Enthusiasm for the 2015 vintage has been growing steadily, ever since the perfect, healthy grapes were brought in at the very beginning of September. There is no question that this is a great vintage for red wines and we are now discovering superb quality in the white wines as well. Both colours display a luxurious concentration of fruit while retaining a sense of vibrant energy.
Prices have gone up for three clear reasons: the quality of the vintage, the scarcity of 2016 after the catastrophic frost and other weather problems, and the significant decline in the value of sterling. We have worked hard to negotiate the best prices possible, while noting that if ever a vintage deserved to be sold at a premium it is 2015.
The 2015 vintage provided a relatively carefree growing season. It was an exceptionally dry and often hot summer, though happily the water table had been well replenished through the winter. Both a naturally small bunch-set and the dry conditions have limited the size of the crop, though welcome rainfall in August partially offset the drought. However, one feature of the summer, which may well have had a positive effect on the wines, is the extraordinary luminosity: clear, bright skies consistently, rather than heavy, lowering heat.
The first pickers could be seen on Wednesday 26th August in fine weather, becoming very hot over the weekend. Le Grand Départ for the Côte de Beaune whites began on Monday 31st, again a very hot day though expected to become stormy overnight. In the end the evening rain was relatively gentle (except in Chablis), continuing a little the following day which saw a change of wind to the north, and therefore a significant drop in temperature.
The Côte de Beaune pretty much finished picking in good weather over the following week, and the Côte de Nuits got underway the week after, most completing the harvest before the wet weekend of 12th/13th September – though the unsettled weather which followed was not bad enough to have damaged the remaining crop still to be picked.
My first thoughts were that this would be a red wine vintage – which it certainly is – but the whites are turning out to be far superior to what might have been, given the long, hot summer. Whereas in 2009 there were hot summer some great wines from a small proportion of producers who picked early enough, in 2015 the great majority made the right call and there are not many"clumsy"wines. They are full of fruit and flesh, yet with adequate acidity, and most have a fine, fresh feel to them. Chablis was complicated by the hail storm over the night of 31st/1st August which damaged the yield for many, though the rain which fell outside the hailed area was in fact a blessing.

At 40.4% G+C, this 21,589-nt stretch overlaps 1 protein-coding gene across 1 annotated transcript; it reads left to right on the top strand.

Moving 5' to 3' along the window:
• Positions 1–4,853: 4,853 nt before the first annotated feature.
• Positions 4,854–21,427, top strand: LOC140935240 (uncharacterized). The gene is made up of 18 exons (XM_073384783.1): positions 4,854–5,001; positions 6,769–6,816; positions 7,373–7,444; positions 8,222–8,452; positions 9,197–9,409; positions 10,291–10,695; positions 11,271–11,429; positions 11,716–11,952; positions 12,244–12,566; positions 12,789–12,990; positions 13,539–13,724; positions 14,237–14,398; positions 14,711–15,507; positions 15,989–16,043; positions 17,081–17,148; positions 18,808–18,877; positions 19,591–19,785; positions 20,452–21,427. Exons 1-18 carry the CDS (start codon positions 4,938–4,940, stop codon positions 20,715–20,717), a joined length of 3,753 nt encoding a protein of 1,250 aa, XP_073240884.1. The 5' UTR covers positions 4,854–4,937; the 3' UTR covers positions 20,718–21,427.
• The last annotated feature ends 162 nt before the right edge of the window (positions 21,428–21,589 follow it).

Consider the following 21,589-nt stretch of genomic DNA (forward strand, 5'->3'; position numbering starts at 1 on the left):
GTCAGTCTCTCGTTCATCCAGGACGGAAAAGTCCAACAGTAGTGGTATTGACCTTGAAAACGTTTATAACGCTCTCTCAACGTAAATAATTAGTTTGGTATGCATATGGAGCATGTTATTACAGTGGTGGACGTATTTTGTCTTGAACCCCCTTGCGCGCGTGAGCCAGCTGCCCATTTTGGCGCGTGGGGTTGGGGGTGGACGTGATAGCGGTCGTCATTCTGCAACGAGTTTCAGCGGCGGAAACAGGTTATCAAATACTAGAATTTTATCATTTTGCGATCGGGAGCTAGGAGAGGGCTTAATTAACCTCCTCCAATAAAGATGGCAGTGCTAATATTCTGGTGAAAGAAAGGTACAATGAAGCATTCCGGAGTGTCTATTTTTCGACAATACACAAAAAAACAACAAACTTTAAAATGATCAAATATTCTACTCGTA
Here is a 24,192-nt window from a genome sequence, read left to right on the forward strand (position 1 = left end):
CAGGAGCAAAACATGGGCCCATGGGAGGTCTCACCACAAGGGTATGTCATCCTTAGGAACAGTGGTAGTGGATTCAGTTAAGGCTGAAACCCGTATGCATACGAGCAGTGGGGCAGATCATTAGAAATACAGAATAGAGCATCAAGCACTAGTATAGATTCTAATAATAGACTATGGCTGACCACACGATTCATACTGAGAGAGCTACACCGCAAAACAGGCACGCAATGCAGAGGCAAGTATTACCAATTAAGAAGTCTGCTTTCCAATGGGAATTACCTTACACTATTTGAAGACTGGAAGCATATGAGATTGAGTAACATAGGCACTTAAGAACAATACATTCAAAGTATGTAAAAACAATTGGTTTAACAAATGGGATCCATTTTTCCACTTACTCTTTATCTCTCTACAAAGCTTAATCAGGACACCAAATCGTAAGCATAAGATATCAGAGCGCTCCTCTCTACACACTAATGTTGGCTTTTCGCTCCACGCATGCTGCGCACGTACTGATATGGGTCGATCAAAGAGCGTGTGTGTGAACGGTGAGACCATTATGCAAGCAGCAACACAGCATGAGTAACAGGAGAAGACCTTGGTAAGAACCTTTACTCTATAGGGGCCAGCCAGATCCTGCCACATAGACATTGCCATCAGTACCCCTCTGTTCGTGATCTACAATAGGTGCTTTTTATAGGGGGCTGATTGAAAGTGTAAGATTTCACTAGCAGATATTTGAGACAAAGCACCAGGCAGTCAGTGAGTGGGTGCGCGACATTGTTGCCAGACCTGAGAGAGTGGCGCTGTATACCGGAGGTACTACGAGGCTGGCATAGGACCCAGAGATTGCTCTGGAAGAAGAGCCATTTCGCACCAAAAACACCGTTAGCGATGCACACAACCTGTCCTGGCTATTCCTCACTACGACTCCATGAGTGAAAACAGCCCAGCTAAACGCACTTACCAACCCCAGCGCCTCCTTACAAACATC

The red wines
What can we say about the reds? They are fabulous wines! In many ways they marry the concentration of 2005 with the juicy charm of 2010, a combination which works very nicely mathematically. Michel Lafarge cites 1929 as the comparison. The interest lies in the detail: did producers pull back on extraction because the grapes exuded all that was needed? Or were they happy to extract as normal to go with the flow of the vintage? Did they use more whole bunches in vinification so as to make a counterpoint to the richness of the fruit? The introduction to each producer and the notes on the wines should provide the answers that will enable you to search out the wines that suit your palate.
• Another vintage smaller in size than what used to be the norm
• Fine, ripe white wines, with good balancing acidity
• Exceptional reds, a truly great year: 2005 + 2010 = 2015?
• Not cheap, but definitely not a vintage to miss out on